This week David Cameron set out plans to open up NHS data, by making the sharing of NHS patient data for research the default position within the NHS. This initiative will save lives.
The focus of the media has been on the ability of the pharmaceutical industry to exploit the data for profit, and with modern day cynicism about the industry & concern about current NHS reforms it isn’t surprising to see this painted as an attempt to “privatize” the NHS. Others are concerned about the confidentiality of the data, in part fed by the same campaigners who opposed the now scrapped ID card.
There is already evidence to reassure us that concerns about confidentiality are overblown. The pharmaceutical industry has been using NHS data for years. The General Practice Research Database (GPRD) provides GP practice data for epidemiological studies to industry, and holds over 5.2 million patient records. The GPRD has existed since 1987, and abides by the confidentiality rules of the BMA, GMC and the Royal College of General Practitioners.
Another example would be the Yellow Card scheme. That scheme has existed since 1964, and accepts anonymised reports of adverse drug reactions (ADRs) without the need for patient consent. It has more than half a million reports, and its operation has led to the identification of many ADRs, reducing the burden of drug-induced morbidity and mortality. The UK Association of Cancer Registries has been collecting data for over 40 years, providing essential information on cancer incidence and survival rates.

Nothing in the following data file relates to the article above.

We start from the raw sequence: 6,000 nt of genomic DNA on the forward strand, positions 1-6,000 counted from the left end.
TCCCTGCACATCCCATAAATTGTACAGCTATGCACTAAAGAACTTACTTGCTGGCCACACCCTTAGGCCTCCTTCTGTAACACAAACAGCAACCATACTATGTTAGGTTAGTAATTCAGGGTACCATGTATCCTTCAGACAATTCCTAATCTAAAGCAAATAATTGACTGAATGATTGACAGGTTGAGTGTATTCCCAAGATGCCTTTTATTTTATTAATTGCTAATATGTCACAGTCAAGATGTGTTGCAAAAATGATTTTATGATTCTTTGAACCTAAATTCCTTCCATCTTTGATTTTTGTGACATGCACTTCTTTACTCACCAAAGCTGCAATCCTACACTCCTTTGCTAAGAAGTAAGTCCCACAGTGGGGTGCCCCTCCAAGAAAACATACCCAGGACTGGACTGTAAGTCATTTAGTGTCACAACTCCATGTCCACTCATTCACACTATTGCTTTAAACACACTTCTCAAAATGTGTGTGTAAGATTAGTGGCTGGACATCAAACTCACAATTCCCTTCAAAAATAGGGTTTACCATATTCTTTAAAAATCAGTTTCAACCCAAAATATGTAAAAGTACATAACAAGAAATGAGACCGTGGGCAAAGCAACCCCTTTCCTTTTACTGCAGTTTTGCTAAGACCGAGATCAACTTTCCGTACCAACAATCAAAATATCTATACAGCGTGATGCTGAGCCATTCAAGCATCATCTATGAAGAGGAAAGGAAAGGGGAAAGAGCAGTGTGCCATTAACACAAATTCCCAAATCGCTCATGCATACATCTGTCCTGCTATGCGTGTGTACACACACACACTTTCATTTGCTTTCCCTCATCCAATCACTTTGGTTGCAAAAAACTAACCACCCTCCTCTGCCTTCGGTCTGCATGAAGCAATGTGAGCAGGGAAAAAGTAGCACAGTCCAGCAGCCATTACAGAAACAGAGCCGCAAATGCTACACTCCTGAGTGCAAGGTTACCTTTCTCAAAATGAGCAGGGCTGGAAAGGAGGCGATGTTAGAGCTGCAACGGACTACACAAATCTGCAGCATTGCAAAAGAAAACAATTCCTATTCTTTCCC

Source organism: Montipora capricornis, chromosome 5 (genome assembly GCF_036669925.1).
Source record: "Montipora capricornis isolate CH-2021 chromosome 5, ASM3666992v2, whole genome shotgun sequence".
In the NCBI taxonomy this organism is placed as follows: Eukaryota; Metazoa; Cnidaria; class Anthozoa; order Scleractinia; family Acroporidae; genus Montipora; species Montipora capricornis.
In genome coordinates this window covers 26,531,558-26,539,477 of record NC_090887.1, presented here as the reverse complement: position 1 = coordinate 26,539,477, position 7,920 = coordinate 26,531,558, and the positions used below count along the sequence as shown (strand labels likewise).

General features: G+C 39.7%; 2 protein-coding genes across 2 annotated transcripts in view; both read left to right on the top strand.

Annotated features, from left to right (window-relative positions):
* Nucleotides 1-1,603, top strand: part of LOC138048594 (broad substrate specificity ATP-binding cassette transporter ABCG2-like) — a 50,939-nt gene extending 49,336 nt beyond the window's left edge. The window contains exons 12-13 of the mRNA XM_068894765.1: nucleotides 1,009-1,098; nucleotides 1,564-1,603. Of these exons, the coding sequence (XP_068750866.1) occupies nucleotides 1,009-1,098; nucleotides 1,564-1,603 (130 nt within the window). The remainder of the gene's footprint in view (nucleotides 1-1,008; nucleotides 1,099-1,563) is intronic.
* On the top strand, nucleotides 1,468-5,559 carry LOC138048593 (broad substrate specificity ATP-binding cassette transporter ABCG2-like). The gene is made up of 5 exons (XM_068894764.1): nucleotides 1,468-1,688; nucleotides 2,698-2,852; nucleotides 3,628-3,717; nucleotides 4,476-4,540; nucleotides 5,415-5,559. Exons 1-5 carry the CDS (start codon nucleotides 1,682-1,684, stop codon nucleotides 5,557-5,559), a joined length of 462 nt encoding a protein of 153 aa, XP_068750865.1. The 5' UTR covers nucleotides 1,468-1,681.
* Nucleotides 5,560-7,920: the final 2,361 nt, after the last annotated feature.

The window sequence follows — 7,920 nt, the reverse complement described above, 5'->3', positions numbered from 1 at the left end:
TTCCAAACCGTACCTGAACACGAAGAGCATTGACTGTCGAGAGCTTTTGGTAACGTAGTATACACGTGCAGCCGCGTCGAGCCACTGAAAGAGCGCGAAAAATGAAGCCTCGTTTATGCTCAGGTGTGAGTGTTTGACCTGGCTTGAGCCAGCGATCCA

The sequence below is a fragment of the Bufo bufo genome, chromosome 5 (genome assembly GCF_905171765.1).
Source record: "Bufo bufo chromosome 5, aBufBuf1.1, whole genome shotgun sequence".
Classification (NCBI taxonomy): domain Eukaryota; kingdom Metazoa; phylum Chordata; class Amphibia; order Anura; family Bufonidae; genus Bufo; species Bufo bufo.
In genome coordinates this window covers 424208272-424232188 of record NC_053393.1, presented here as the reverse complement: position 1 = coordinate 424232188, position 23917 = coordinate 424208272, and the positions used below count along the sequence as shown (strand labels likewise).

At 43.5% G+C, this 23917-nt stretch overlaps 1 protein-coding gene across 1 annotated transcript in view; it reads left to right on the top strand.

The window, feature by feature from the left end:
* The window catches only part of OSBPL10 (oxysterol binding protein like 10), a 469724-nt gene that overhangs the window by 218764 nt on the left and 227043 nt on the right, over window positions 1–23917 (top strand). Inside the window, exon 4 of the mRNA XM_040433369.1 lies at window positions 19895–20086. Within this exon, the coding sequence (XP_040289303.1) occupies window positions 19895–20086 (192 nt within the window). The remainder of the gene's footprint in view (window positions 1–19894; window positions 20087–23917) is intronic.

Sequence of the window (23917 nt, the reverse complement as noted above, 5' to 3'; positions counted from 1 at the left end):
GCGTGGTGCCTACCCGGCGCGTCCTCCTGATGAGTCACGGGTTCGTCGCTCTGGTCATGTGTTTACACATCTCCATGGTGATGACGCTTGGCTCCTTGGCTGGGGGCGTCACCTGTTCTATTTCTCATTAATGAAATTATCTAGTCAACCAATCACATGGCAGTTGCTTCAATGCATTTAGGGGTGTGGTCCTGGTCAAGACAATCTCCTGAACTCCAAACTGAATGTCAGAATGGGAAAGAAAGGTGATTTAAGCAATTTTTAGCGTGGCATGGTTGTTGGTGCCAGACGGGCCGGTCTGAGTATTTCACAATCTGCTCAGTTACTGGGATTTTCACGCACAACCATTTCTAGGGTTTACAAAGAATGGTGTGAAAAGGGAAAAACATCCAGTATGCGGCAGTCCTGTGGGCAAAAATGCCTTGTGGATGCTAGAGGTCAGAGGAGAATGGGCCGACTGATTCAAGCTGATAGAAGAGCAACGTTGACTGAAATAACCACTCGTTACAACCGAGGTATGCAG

In all three of these examples, there is no evidence that patient confidentiality has been compromised, but plenty of evidence of a public health benefit for the wider population. The first two schemes are managed by the drugs regulator, MHRA and it appears that the new patient data scheme will also be run as a partnership between the MHRA and the National Institute of Health Research, both well respected organisations who will control access to the data via the ethical standards that already apply to existing NHS datasets.
The NHS provision of free care to all from taxation is rightly beloved by the population. As part of our social contract with the NHS, the willing gift of our anonymous data to help improve the care of future patients is a price worth paying. If a few of us opt out of that dataset we should recognise a relatively small losses of data may endanger the ability of researchers find the answers we need.
It should be remembered that NHS patients are major users of the drugs produced by the pharmaceutical industry. Often regulators ask pharmaceutical companies to investigate the safety of drugs using real world data. It is nonsensical to both demand safer drugs from the industry, and at the same time deny them access to the best dataset we may have to monitor such safety.
Set the data free.